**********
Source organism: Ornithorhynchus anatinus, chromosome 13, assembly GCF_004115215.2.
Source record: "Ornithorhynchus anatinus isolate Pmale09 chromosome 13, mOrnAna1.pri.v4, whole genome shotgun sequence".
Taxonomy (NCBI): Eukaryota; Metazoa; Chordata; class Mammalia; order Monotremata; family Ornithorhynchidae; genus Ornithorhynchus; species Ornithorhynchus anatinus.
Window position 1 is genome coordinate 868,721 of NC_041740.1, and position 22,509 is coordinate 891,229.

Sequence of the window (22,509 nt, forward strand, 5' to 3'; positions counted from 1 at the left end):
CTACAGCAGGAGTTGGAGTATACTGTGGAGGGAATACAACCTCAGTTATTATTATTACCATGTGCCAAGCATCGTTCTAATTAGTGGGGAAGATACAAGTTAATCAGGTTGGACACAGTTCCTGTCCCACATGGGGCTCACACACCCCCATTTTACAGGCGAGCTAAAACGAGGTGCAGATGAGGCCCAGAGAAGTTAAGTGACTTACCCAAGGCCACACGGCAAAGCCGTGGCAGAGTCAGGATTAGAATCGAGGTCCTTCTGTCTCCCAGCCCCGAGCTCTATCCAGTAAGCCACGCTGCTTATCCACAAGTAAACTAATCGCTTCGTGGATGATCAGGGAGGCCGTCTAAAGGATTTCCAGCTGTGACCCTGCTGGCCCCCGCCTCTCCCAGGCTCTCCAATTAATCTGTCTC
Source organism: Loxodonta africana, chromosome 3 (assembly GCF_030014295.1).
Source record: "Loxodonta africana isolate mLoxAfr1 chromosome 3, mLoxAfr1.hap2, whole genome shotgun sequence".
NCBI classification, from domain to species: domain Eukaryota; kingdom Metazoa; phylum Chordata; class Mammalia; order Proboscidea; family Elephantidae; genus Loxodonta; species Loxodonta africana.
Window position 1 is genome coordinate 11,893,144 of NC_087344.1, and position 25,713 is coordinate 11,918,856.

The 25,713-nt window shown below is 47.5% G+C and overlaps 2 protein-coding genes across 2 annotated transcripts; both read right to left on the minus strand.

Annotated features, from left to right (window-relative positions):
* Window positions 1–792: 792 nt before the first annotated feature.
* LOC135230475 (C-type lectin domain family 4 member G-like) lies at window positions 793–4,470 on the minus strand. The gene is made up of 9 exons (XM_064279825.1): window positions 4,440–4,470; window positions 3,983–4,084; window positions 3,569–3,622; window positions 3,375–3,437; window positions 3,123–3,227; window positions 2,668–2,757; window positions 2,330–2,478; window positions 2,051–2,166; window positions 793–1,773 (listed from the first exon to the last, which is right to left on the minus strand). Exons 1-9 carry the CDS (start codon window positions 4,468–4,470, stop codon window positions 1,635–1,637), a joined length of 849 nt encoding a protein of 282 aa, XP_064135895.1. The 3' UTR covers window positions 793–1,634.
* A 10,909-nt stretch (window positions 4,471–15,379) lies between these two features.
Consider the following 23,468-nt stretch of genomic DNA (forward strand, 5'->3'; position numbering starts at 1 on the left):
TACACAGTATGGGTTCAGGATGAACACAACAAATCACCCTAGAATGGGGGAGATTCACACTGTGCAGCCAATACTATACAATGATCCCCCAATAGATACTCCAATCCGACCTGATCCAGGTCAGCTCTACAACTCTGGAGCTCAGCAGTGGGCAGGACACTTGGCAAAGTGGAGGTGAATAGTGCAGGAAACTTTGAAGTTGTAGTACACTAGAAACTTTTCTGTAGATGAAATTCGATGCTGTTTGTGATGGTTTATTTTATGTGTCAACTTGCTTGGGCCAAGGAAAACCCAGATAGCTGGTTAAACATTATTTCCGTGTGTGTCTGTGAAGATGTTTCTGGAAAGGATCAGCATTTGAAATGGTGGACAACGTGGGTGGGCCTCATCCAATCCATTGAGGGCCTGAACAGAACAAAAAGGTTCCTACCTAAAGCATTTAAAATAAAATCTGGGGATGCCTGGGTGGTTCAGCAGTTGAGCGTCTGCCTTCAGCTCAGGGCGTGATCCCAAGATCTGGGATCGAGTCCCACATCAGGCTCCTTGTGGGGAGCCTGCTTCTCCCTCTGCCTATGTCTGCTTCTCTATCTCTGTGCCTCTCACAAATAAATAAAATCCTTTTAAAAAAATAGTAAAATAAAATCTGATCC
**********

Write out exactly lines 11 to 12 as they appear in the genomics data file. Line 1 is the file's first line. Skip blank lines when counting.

The 25,713-nt window shown below is 47.5% G+C and overlaps 2 protein-coding genes across 2 annotated transcripts; both read right to left on the minus strand.

Annotated features, from left to right (window-relative positions):